Mojitos, Margaritas and More
Cooling cocktails for the summer heat
When it comes to refreshing summer cocktails, if margaritas are the king, then mojitos are the queen of the poolside bar. There are many stories about the origin of the wildly popular Mexican cocktail, lovingly called margarita. Tales range from an elixir for a dancer who frequented a restaurant outside Tijuana, to a Dallas socialite who was vacationing in Acapulco.
Bars and restaurants put a wide range of spins on the citrusy classic that, although easy to make, is equally as easy to wreck with ingredients that are subpar and out of proportion.
The traditional recipe is made with tequila, Cointreau (an orange-flavored liquor) and lime juice. Simple enough, but the proportions can be a deal breaker. So can the cost of Cointreau, which is basically a top-shelf triple sec that is 80 proof. There are more affordable brands of triple sec available, and their alcohol content is typically lower.
The proper measurements, according to the International Bartenders Association (IBA), are 1.18 ounces of tequila, .67 ounces of Cointreau and ½ ounce of freshly squeezed lime juice. The IBA uses centiliters for measurements; I’ve roughly converted them into ounces since that’s what most amateur mixologists use at home.
In a recent experiment with fellow margarita lovers, we found the most agreeable proportions were two parts tequila to one part each of triple sec and lime juice. Salt on the rim is optional.
Using the right tequila is another key to cocktail success—100 percent agave or reposado. In the same taste test, using bottles of Pasote blanco and Pasote reposado, the layers of flavor that the latter provided were undeniable. On a side note, both of these were enjoyable straight up and chilled.
Like the margarita, the mojito has many different stories about its origins. Hailing from Cuba, made popular by Ernest Hemingway, La Bodeguita del Medio in Havana claims to be its birthplace. Tourists flock to this small bar to write on the wall and hang out where the famous author drank his beloved mojitos.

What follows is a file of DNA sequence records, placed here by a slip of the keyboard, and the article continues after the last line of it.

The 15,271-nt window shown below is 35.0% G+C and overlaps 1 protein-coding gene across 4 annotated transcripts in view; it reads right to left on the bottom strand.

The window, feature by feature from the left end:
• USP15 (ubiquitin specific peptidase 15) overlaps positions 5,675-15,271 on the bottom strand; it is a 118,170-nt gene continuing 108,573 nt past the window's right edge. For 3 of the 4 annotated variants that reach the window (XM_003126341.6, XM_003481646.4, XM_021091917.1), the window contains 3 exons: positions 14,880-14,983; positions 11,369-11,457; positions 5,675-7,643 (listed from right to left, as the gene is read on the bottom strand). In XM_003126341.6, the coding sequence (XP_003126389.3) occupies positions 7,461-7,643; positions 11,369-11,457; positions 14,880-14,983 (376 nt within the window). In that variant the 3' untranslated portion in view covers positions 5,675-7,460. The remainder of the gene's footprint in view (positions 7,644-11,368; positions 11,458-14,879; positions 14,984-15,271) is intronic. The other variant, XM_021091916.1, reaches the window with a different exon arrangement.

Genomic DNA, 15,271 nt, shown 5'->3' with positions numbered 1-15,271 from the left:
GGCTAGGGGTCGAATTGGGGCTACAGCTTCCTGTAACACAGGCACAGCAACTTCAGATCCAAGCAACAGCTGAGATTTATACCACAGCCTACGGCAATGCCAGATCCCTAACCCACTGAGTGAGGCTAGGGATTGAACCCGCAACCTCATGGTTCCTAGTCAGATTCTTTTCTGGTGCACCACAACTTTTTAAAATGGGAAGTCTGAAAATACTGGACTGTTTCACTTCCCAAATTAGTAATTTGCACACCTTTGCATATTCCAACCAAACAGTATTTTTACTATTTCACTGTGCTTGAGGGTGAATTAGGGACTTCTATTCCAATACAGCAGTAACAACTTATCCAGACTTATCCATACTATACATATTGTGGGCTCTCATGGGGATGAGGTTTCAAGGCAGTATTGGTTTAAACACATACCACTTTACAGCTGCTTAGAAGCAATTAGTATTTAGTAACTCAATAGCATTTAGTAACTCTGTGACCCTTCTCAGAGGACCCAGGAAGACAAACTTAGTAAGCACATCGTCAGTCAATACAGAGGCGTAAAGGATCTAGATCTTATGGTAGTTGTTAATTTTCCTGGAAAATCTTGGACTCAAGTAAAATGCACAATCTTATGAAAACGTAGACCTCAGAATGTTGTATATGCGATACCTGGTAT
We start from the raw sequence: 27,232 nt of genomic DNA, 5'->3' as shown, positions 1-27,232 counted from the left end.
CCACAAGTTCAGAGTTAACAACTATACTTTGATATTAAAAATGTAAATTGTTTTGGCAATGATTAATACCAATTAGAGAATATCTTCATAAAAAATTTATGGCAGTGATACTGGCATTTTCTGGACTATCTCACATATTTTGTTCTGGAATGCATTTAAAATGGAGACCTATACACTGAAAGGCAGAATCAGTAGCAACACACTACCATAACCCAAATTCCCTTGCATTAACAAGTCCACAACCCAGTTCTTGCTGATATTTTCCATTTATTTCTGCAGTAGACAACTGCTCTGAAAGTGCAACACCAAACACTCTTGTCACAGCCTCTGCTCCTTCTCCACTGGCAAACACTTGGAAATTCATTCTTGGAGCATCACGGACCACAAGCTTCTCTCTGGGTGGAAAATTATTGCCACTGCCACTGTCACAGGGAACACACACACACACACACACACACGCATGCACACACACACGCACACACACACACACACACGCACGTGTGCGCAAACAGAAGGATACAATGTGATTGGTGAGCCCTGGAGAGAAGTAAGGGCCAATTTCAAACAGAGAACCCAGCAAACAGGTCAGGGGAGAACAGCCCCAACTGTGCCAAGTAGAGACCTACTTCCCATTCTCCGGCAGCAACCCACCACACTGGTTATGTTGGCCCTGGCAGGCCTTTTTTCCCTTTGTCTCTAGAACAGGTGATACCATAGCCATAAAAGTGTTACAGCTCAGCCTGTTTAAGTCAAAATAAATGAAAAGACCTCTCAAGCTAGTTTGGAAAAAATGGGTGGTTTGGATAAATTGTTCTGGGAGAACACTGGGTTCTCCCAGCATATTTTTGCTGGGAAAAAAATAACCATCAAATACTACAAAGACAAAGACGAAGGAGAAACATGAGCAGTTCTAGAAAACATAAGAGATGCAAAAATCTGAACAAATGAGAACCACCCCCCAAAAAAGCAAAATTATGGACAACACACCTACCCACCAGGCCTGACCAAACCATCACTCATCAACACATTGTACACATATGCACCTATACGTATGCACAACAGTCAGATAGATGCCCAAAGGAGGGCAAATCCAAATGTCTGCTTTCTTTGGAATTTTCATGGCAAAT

It seems every bar in Cuba—upscale or a dive—serves the refreshing classic. Bartenders in Cuba routinely line their bars with glasses containing muddled sugar and lime juice, waiting to be finished off and served by the hundreds.
Restaurants and bars get just as fancy with mojitos as they do with margaritas by using fruits such as strawberry, raspberry and the like. The classic mojito, however, consists of white rum, fresh lime juice, white sugar, mint and soda water.
Gently muddle 1 ounce of lime juice, 2 teaspoons of white sugar and 6 mint sprigs in a glass. Add ic e, 1¼ ounce of white rum and top with soda water.
Can’t decide which way to go? The Pasote smash is a kind of margarita/mojito combo. Build in a shaker with 2 ounces of Pasote blanco, 4 fresh pineapple chunks, 4 mint sprigs, ¾ ounces of lime juice and ½ ounce of agave syrup. Muddle, add ice and shake vigorously, then strain over ice in a Collins glass and garnish with fresh mint and pineapple.
For those who shy away from spirits, some of the best summer chillers are the ones that sparkle. Cinzano Prosecco is fresh and fruity with subtle flavors of apple and melon. It’s good for mixing in cocktails such as a bellini or mimosa, or try the mint spritz: 1 part Campari, 1 part cranberry, 3 parts Prosecco, 5 fresh mint leaves.
If you like it sweet, Cinzano Asti Moscato is like a glass full of honey, almonds and peaches. Float some strawberries or other fresh fruits in this while you float in the pool.
Enjoy experimenting with and consuming these refreshing summer cocktails. Gina Birch is a regular contributor, a lover of good food and drink, and a well-known media personality in Southwest Florida.